Flexner on Finishing: Some Reflections on Sheen

Understanding how sheen works allows you to control the gloss on your finishes.
By Bob Flexner
Pages: 90-91

From the October 2006 issue #157
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One of the most important qualities of a finish when it comes to appearance is sheen. A finish can vary from a gloss so high it reflects the sharp outline of an image to a sheen so dull that nothing is reflected. In determining how you want your project to look, you need to take its sheen into account.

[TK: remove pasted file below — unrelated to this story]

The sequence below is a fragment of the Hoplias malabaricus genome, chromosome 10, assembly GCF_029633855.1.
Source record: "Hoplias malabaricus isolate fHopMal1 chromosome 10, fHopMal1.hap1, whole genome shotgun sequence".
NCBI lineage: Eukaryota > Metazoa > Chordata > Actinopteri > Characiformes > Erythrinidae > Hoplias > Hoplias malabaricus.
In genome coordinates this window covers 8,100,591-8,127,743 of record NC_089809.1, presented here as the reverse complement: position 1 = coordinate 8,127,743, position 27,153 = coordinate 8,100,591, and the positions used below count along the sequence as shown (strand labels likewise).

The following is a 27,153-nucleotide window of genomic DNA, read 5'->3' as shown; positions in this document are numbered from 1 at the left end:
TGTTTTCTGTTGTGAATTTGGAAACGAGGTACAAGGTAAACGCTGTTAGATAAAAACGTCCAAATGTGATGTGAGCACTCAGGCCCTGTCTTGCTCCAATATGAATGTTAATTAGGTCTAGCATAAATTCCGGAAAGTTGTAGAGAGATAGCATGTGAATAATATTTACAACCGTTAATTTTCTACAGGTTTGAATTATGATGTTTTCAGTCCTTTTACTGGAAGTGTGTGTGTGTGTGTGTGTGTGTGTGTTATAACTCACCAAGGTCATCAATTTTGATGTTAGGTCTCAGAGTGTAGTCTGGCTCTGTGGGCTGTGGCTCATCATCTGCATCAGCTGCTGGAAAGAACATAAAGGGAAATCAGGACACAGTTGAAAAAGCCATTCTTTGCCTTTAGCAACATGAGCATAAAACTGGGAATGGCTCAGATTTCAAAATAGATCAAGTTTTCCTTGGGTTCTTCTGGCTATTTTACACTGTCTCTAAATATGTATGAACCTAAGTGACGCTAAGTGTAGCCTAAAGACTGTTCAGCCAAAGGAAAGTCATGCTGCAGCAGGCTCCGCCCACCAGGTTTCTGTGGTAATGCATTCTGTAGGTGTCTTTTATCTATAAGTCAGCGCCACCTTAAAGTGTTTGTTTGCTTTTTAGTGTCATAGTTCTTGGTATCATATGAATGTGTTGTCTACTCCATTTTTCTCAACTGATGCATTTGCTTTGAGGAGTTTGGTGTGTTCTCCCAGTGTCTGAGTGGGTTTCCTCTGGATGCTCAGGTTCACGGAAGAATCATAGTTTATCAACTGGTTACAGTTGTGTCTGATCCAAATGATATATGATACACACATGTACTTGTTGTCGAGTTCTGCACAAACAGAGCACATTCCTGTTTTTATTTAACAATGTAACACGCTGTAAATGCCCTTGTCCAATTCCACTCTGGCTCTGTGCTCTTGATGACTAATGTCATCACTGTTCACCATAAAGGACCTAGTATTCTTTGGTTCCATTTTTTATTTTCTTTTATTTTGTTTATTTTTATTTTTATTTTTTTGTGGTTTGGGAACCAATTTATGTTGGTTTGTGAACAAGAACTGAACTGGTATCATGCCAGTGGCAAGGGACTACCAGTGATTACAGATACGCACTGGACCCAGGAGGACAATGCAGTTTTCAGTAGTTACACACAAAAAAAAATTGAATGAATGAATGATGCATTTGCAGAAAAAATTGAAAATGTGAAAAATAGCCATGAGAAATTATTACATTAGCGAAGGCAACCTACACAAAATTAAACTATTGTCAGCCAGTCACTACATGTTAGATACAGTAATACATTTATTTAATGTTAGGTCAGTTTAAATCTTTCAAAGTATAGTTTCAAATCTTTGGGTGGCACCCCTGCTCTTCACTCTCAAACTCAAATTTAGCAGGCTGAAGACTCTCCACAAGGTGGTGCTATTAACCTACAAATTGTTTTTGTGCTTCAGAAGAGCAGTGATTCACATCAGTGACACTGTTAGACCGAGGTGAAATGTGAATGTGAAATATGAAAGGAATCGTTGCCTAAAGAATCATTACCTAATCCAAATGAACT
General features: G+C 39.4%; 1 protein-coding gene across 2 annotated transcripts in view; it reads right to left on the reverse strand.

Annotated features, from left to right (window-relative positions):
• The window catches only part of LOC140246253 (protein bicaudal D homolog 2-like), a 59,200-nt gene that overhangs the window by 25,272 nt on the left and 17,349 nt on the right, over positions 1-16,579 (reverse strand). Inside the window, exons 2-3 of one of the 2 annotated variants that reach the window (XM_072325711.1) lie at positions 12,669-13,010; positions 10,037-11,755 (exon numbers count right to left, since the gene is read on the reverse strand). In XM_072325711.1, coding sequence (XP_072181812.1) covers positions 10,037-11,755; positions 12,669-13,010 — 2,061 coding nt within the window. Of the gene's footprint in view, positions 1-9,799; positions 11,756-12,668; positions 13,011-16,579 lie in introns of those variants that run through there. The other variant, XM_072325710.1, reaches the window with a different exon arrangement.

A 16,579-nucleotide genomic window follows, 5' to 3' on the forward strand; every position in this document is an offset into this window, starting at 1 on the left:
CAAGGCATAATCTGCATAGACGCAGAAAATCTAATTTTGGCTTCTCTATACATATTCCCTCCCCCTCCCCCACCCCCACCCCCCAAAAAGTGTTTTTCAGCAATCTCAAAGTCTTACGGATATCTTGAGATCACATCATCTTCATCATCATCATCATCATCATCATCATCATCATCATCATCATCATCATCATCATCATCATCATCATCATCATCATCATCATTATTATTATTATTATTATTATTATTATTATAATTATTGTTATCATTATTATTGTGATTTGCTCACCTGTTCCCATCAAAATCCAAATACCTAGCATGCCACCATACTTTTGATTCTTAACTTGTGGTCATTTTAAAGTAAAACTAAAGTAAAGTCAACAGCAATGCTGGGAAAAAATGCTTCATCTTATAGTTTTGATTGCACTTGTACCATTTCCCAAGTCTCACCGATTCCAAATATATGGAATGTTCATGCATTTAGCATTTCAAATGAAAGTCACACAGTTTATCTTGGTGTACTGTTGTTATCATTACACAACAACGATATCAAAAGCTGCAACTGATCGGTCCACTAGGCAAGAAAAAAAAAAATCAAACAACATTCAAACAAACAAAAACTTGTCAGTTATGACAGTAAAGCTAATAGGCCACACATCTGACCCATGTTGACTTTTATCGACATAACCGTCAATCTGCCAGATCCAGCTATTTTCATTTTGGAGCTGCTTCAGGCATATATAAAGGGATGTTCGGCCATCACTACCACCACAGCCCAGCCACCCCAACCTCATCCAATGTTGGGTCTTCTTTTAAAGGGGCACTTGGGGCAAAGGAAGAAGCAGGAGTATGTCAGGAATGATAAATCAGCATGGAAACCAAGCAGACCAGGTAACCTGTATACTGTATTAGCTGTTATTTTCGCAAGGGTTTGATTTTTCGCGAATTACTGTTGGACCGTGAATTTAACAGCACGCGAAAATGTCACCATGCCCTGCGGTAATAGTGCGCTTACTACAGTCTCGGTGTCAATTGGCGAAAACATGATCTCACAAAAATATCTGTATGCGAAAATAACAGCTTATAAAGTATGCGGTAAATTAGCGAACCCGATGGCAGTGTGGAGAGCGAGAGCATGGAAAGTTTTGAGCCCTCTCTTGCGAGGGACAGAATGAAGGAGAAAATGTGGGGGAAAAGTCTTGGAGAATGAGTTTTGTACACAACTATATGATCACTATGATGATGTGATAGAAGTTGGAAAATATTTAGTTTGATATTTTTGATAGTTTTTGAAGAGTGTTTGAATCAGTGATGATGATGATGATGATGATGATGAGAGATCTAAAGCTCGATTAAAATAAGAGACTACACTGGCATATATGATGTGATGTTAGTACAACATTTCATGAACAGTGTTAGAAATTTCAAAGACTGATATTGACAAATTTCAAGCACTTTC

In the last issue of Popular Woodworking (issue #156) I explained how you can control sheen by rubbing it with abrasives of various grits. The coarser the grit the lower or flatter the sheen. The finer the grit the higher or glossier the sheen. The problem with rubbing is that it is a lot of work.

An easier method of controlling sheen, and the method most commonly used, is to choose a finish with the sheen already built in. Then all you have to do is brush or spray the finish onto the wood and the sheen will come about automatically.

From the October 2006 issue #157
Buy this issue now